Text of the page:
There was no significant difference in the prevalence of obesity among Saudi and non-Saudi children in our study, which draws attention towards the role of the environment, lifestyle and lack of physical activity as contributing factors over genetic factors in influencing the pattern of obesity. A study of Saudi children in the Eastern province found that they were not engaged in sporting activities as much as their American counterparts . Daily participation in physical education in highschool in the United States dropped from 42% in 1991 to 21% in 1999. Furthermore, 60%–70% of urban inhabitants were living sedentary lives. It is difficult to reduce excessive weight once it becomes established. Prevention of obesity in children should therefore start from birth by putting more emphasis on exclusive breastfeeding for the first 6 months of life. It is becoming a priority to establish preschool, school and adolescent health programmes, with the emphasis on increasing physical education hours and consumption of healthy food, by incorporating health messages into the school curricula.Obesity Prevalence In our sample 50% of children in the Eastern province of Saudi Arabia were overweight or obese (BMI > 85th percentile). Our study showed that obesity started early in life (ages 10–14 years) and continued throughout the adolescent ages. The prevalence of obesity was higher among males than females, who had a tendency to be overweight rather than obese. Environmental factors may have more of an influence on the prevalence of obesity than do genetic factors. Interventions to encourage healthier lifestyles form children are needed at the national level. Understanding how children become overweight in the first place is an important step toward breaking the cycle. Most cases of childhood obesity are caused by eating too much and exercising too little. Children need enough food to support healthy growth and development. But when they take in more calories than they burn throughout the day, the result is weight gain.

To combat weight problems, get the whole family involved Healthy habits start at home. The best way to fight or prevent childhood obesity and weight problems is to get the whole family on a healthier track. Making better food choices and becoming more active will benefit everyone, regardless of weight.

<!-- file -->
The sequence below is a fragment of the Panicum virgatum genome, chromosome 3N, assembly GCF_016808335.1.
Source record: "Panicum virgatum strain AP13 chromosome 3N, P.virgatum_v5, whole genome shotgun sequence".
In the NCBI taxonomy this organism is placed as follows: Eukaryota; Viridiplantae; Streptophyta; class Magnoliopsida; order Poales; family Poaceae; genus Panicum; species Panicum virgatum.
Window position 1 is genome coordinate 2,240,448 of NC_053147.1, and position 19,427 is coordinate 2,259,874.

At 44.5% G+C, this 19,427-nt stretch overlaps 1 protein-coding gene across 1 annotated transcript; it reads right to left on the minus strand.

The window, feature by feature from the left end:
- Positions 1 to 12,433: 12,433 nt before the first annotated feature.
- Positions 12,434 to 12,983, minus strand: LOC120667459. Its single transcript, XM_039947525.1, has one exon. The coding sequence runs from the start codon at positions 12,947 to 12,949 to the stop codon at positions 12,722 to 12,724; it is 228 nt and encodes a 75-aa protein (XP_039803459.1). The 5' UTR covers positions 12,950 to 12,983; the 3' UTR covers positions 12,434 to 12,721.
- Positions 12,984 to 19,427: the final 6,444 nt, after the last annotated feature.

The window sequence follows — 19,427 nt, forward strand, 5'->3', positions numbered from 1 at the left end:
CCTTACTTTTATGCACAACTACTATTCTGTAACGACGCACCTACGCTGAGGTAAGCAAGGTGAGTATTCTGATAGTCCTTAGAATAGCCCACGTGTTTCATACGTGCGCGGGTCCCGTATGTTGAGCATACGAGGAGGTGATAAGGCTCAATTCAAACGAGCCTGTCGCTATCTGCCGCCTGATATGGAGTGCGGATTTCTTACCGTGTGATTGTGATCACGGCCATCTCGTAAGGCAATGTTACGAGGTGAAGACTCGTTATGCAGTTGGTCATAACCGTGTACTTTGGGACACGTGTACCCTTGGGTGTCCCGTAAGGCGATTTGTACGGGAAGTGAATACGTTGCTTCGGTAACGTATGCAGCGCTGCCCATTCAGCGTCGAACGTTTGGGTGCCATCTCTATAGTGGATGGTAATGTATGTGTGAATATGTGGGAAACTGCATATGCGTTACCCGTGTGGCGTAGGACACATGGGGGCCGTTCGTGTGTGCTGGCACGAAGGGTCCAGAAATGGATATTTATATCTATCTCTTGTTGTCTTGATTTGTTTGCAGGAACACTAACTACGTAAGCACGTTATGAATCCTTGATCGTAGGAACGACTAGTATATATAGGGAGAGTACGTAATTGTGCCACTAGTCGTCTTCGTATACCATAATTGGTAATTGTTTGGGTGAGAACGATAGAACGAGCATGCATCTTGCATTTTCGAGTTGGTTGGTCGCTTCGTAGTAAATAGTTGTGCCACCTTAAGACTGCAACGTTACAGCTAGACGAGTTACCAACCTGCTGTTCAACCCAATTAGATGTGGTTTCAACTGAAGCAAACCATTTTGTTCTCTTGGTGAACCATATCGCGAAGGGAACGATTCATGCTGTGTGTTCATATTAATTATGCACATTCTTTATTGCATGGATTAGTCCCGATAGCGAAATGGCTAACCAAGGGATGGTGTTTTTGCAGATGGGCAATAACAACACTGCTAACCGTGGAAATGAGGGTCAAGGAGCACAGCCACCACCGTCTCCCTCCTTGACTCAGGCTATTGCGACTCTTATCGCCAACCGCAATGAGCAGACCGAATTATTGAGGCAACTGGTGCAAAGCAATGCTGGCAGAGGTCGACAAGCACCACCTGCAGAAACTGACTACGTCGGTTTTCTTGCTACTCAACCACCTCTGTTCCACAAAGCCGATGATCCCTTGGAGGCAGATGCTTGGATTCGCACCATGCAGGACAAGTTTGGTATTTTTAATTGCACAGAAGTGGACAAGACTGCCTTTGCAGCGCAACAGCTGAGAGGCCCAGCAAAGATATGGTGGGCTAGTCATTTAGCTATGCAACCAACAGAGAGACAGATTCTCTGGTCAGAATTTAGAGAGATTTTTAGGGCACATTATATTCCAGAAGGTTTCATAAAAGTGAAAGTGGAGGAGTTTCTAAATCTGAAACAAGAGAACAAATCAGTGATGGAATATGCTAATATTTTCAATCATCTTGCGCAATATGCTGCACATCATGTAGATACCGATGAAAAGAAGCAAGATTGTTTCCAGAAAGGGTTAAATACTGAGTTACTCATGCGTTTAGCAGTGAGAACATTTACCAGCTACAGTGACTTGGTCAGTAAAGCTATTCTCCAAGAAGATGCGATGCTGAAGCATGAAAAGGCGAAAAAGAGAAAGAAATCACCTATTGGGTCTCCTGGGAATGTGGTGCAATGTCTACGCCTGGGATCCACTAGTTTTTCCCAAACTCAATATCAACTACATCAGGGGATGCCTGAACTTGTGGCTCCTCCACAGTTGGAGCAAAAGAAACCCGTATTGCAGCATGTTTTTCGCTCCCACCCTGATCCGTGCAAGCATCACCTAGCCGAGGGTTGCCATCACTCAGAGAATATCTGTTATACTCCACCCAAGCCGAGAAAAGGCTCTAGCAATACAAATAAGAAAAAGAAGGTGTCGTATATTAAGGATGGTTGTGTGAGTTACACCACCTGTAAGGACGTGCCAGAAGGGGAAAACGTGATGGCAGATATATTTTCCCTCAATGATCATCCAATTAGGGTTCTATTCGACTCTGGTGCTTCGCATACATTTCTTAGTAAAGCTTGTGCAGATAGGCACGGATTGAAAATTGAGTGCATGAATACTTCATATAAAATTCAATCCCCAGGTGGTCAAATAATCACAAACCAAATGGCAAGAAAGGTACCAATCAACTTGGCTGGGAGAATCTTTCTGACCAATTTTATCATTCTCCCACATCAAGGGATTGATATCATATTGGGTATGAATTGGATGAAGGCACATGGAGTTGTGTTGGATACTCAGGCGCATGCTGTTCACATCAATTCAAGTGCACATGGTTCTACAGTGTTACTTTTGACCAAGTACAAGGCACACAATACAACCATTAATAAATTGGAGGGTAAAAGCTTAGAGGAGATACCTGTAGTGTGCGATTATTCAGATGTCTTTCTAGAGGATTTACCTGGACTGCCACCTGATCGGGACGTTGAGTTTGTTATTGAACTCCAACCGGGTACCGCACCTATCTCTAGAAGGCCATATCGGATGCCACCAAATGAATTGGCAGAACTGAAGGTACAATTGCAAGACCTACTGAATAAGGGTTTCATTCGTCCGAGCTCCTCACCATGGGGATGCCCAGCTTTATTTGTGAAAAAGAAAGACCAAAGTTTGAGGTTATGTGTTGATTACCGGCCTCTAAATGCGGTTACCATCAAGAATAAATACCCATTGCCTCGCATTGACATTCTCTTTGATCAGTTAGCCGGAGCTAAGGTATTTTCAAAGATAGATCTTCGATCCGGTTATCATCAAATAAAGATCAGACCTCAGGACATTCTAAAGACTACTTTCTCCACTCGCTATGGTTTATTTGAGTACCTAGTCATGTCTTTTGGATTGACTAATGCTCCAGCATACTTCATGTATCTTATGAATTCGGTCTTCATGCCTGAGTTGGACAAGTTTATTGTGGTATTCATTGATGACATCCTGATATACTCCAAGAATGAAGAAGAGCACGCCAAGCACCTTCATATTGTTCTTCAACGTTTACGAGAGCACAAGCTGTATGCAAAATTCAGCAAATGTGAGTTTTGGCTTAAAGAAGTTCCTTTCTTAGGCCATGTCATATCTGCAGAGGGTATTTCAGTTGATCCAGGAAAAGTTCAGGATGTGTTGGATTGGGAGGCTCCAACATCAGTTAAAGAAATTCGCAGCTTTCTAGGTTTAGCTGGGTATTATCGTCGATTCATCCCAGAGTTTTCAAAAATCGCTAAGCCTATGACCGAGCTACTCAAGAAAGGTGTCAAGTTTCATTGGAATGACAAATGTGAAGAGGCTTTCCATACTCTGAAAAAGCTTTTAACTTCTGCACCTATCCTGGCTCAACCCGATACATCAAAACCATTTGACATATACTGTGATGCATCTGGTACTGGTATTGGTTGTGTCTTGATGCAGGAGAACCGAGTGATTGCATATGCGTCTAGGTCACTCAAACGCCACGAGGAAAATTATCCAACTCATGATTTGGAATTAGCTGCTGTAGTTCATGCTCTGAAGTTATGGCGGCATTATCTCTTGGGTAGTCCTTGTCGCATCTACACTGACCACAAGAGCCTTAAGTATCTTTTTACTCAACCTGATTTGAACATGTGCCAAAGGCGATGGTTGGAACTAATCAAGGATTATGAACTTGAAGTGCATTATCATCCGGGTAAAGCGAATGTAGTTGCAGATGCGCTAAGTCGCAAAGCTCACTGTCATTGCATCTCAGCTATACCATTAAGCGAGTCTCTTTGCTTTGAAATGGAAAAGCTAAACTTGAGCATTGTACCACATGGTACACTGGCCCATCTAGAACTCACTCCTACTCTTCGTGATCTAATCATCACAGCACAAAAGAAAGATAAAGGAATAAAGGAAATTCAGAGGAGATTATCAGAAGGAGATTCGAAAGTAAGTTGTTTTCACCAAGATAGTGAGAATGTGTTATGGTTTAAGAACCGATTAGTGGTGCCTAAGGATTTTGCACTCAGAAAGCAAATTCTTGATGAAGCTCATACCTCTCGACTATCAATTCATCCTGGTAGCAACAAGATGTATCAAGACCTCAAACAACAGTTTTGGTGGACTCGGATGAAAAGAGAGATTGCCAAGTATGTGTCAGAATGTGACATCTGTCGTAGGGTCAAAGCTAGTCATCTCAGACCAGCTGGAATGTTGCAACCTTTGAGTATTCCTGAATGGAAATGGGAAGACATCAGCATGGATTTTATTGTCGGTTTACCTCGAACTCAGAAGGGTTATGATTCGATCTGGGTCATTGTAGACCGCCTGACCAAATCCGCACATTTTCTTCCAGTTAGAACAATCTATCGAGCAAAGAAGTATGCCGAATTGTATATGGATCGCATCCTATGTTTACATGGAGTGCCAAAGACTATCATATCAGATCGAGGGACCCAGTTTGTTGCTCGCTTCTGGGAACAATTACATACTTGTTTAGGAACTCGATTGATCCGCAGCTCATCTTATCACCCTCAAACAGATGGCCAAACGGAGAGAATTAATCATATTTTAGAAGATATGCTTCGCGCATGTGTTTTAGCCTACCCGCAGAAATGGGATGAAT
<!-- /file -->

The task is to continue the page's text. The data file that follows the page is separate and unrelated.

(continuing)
You can also make a huge impact on your children’s health by getting involved with the details of their lives. Spending time with your kids-talking about their day, playing, reading, cooking-can supply them with the self-esteem boost they may need to make positive changes.

Your home is where your child most likely eats the majority of meals and snacks, so it is vital that your kitchen is stocked with healthy choices. While you may need to make major changes to your family’s eating habits, changing everything at once usually leadsto cheating or giving up. Instead, start by making small, gradual steps-like adding a salad to dinner every night or swapping out French fries for steamed vegetables-rather than one big drastic switch. As small changes become habit, you can continue to add more healthy choices. Take control of your home; turn the TV, and computer or video games off. Take a walk with your child, or the whole family.

Give your family more vegetables; rainbow color your foods, always have breakfast. Teach your family how to read labels, and teach them what it means, look for hidden sugars in many products.

Children love routines; so make their meals at regular times, and limit dining out. Don’t ban sweets, but limit their amounts, and introduce fruit based snacks and deserts instead. Limit juice, soda and coffee drinks and power drinks. Watch portion sizes. Get kids moving is key. Play together, work together, go for walks, or swim together. Reduce screen time and limit it to an hour a day if possible. Do not eat in front of the TV, and do not reward or punish your children with food. Think about health benefits; decreased heart disease, reducing diabetes, arthritis, and many more diseases like fatty liver and metabolic syndrome. Lifestyle modification remains the best option for eliminating obesity. These changes will have to stay for a lifetime, and they have to happen slowly, in order to enjoy a healthy long life.